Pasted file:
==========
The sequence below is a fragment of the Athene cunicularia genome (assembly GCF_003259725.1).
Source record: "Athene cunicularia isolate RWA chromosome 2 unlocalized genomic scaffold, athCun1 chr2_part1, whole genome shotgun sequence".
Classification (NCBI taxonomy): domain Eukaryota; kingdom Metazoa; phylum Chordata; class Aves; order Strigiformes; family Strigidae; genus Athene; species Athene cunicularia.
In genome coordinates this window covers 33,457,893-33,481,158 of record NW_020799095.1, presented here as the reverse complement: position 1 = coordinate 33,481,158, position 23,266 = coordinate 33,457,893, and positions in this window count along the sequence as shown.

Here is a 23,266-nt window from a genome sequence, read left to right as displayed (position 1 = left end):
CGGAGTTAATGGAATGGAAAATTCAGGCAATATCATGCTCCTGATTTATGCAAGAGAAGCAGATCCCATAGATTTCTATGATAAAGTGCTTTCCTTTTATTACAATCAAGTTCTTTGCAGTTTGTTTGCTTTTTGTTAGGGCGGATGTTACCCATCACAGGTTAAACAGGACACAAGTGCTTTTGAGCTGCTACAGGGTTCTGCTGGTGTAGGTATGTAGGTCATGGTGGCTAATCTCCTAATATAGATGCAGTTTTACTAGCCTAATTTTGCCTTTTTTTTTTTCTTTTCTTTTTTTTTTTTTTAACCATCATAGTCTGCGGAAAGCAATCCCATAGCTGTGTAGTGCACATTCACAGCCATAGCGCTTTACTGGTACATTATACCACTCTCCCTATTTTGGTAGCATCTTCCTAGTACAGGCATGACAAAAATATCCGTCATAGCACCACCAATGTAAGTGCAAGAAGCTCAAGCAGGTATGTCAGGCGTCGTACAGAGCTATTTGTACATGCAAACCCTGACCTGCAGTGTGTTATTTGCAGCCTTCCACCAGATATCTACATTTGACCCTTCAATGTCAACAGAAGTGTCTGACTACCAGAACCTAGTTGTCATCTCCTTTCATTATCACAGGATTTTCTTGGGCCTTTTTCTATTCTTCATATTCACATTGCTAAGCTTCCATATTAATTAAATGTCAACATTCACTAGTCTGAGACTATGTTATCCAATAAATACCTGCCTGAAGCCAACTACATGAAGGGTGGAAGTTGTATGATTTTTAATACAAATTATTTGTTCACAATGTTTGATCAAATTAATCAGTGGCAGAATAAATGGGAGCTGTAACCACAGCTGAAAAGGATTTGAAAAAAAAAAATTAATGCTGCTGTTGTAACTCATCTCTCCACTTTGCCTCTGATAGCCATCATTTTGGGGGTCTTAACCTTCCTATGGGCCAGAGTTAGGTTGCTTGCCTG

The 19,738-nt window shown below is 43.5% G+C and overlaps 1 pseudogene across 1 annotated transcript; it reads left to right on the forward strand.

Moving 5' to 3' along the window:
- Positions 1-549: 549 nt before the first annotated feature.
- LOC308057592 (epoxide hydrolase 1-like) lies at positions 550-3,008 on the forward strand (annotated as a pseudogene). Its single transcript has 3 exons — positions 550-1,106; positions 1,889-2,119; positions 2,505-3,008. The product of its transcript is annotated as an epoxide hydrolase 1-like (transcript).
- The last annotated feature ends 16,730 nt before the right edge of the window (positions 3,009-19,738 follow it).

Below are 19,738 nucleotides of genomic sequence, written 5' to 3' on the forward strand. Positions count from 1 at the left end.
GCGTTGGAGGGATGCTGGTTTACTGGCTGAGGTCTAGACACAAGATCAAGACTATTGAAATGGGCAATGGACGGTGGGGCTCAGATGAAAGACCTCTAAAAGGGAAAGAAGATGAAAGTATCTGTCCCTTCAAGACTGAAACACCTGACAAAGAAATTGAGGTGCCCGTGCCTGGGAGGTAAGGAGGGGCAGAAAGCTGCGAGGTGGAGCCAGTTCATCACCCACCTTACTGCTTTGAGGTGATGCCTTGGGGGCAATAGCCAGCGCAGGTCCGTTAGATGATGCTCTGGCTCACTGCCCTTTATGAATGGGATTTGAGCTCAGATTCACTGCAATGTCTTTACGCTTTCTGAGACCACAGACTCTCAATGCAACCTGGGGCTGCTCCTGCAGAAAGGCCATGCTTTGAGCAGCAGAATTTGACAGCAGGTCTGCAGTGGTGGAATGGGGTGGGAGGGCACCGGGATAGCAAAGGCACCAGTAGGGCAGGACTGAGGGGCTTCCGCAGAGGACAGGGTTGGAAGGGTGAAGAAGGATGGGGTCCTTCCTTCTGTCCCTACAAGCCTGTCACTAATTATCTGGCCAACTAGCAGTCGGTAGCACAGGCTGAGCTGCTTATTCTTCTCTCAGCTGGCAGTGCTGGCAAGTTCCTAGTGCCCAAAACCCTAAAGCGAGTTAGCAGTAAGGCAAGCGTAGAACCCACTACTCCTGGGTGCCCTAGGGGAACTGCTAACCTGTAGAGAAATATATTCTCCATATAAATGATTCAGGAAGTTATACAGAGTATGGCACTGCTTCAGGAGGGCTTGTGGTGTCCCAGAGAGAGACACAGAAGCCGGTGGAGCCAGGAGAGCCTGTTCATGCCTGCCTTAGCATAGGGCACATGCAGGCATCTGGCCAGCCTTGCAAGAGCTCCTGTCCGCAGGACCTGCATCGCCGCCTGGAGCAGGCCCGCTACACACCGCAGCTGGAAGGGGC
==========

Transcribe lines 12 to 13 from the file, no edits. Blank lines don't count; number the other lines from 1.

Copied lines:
Below are 19,738 nucleotides of genomic sequence, written 5' to 3' on the forward strand. Positions count from 1 at the left end.
GCGTTGGAGGGATGCTGGTTTACTGGCTGAGGTCTAGACACAAGATCAAGACTATTGAAATGGGCAATGGACGGTGGGGCTCAGATGAAAGACCTCTAAAAGGGAAAGAAGATGAAAGTATCTGTCCCTTCAAGACTGAAACACCTGACAAAGAAATTGAGGTGCCCGTGCCTGGGAGGTAAGGAGGGGCAGAAAGCTGCGAGGTGGAGCCAGTTCATCACCCACCTTACTGCTTTGAGGTGATGCCTTGGGGGCAATAGCCAGCGCAGGTCCGTTAGATGATGCTCTGGCTCACTGCCCTTTATGAATGGGATTTGAGCTCAGATTCACTGCAATGTCTTTACGCTTTCTGAGACCACAGACTCTCAATGCAACCTGGGGCTGCTCCTGCAGAAAGGCCATGCTTTGAGCAGCAGAATTTGACAGCAGGTCTGCAGTGGTGGAATGGGGTGGGAGGGCACCGGGATAGCAAAGGCACCAGTAGGGCAGGACTGAGGGGCTTCCGCAGAGGACAGGGTTGGAAGGGTGAAGAAGGATGGGGTCCTTCCTTCTGTCCCTACAAGCCTGTCACTAATTATCTGGCCAACTAGCAGTCGGTAGCACAGGCTGAGCTGCTTATTCTTCTCTCAGCTGGCAGTGCTGGCAAGTTCCTAGTGCCCAAAACCCTAAAGCGAGTTAGCAGTAAGGCAAGCGTAGAACCCACTACTCCTGGGTGCCCTAGGGGAACTGCTAACCTGTAGAGAAATATATTCTCCATATAAATGATTCAGGAAGTTATACAGAGTATGGCACTGCTTCAGGAGGGCTTGTGGTGTCCCAGAGAGAGACACAGAAGCCGGTGGAGCCAGGAGAGCCTGTTCATGCCTGCCTTAGCATAGGGCACATGCAGGCATCTGGCCAGCCTTGCAAGAGCTCCTGTCCGCAGGACCTGCATCGCCGCCTGGAGCAGGCCCGCTACACACCGCAGCTGGAAGGGGC